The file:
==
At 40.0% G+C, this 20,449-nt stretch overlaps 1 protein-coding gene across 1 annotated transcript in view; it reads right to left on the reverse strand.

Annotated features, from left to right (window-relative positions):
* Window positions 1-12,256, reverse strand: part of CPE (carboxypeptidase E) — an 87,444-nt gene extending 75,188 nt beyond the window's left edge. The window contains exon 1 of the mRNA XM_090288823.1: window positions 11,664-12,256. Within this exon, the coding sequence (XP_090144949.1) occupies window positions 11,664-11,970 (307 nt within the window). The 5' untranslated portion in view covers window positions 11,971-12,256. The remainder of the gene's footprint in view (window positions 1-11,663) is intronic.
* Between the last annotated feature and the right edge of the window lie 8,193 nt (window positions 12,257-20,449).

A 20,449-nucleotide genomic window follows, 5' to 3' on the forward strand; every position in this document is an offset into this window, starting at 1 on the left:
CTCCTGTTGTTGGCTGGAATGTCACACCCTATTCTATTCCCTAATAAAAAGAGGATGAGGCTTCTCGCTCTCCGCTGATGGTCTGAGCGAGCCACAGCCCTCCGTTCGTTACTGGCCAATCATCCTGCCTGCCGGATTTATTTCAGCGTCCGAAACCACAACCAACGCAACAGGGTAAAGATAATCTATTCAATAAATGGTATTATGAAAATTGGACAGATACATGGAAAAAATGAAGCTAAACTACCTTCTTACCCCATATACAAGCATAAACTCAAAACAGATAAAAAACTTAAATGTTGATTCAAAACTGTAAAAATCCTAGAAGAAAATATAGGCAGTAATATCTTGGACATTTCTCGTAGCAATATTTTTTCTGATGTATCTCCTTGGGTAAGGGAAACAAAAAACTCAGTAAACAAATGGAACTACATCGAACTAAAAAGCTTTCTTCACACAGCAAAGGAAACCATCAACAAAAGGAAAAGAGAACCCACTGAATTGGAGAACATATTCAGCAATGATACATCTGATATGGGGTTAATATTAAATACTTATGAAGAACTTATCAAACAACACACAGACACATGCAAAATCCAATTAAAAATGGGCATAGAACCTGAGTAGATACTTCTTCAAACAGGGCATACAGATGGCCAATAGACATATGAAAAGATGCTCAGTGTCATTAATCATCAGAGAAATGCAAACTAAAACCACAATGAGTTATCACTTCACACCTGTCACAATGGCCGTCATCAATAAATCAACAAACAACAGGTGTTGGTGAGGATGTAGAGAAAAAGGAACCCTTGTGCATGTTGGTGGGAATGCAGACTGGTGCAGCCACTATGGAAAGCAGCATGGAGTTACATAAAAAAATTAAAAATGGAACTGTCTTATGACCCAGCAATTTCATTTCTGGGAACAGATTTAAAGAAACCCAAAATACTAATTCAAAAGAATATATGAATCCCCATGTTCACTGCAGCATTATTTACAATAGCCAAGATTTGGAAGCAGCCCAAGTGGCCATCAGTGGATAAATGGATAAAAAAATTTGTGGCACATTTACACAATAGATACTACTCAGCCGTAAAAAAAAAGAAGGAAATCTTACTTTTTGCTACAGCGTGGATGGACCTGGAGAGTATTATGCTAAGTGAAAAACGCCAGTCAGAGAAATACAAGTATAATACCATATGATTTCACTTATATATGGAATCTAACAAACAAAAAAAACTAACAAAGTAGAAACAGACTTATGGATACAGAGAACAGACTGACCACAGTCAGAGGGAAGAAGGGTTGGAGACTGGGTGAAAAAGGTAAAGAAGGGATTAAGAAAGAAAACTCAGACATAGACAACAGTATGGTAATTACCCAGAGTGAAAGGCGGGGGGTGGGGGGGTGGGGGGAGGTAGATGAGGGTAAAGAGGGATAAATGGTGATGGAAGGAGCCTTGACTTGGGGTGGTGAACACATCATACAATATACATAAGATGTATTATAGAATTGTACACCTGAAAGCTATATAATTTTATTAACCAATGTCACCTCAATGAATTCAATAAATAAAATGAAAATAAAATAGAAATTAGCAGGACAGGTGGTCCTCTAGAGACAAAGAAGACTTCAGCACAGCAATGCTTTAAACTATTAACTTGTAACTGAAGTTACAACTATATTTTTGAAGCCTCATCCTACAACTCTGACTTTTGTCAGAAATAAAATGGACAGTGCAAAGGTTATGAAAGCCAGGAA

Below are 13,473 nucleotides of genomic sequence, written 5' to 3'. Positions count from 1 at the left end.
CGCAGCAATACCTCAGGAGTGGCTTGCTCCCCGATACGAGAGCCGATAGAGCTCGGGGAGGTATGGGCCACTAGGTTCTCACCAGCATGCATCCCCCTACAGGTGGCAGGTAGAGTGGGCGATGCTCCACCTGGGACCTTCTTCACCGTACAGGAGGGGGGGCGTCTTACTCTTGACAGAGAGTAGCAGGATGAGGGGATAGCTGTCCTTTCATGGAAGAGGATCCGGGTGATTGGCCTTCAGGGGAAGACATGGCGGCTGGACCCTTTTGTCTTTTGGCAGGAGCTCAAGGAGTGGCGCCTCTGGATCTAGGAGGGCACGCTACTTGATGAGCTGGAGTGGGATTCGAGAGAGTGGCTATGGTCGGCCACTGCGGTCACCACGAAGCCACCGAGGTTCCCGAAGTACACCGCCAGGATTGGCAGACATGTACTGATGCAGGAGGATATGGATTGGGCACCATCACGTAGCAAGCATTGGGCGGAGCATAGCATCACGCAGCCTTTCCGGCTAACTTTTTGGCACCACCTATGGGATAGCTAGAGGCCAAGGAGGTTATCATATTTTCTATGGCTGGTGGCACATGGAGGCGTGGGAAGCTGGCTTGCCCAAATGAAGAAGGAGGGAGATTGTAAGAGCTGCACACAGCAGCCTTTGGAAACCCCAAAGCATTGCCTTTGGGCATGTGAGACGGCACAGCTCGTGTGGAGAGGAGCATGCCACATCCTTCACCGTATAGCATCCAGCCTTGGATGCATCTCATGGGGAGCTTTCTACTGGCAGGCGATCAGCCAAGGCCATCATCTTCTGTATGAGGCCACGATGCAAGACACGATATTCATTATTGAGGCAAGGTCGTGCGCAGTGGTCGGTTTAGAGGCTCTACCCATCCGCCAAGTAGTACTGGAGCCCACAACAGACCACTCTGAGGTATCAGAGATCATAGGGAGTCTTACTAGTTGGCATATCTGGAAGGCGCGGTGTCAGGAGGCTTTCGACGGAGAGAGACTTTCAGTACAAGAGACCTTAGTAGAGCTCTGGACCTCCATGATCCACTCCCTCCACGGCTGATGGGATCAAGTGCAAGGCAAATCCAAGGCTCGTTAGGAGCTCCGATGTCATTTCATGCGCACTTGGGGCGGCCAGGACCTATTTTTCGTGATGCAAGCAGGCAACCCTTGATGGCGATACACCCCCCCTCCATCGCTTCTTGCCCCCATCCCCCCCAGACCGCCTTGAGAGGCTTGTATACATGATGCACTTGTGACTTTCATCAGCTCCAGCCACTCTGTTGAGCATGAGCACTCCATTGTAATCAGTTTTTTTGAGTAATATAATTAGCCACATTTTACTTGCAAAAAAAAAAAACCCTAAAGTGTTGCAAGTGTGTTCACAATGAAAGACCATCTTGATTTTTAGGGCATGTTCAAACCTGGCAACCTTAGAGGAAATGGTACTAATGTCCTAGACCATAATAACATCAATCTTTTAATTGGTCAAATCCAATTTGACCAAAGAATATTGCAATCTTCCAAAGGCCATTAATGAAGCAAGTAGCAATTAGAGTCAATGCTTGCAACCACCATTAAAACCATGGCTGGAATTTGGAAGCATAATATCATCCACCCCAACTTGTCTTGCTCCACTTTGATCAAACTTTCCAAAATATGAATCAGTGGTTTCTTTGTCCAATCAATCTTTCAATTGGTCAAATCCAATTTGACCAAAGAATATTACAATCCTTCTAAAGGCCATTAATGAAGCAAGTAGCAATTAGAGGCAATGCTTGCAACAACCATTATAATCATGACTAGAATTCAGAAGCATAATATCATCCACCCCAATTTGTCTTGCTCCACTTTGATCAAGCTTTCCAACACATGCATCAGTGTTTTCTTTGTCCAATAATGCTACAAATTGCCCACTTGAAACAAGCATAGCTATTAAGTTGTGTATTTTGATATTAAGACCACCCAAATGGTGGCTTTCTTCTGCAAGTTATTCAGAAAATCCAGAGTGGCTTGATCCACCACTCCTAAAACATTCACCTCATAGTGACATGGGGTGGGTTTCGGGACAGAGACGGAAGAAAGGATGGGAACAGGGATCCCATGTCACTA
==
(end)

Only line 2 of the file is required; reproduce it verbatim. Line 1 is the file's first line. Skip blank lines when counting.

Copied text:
Annotated features, from left to right (window-relative positions):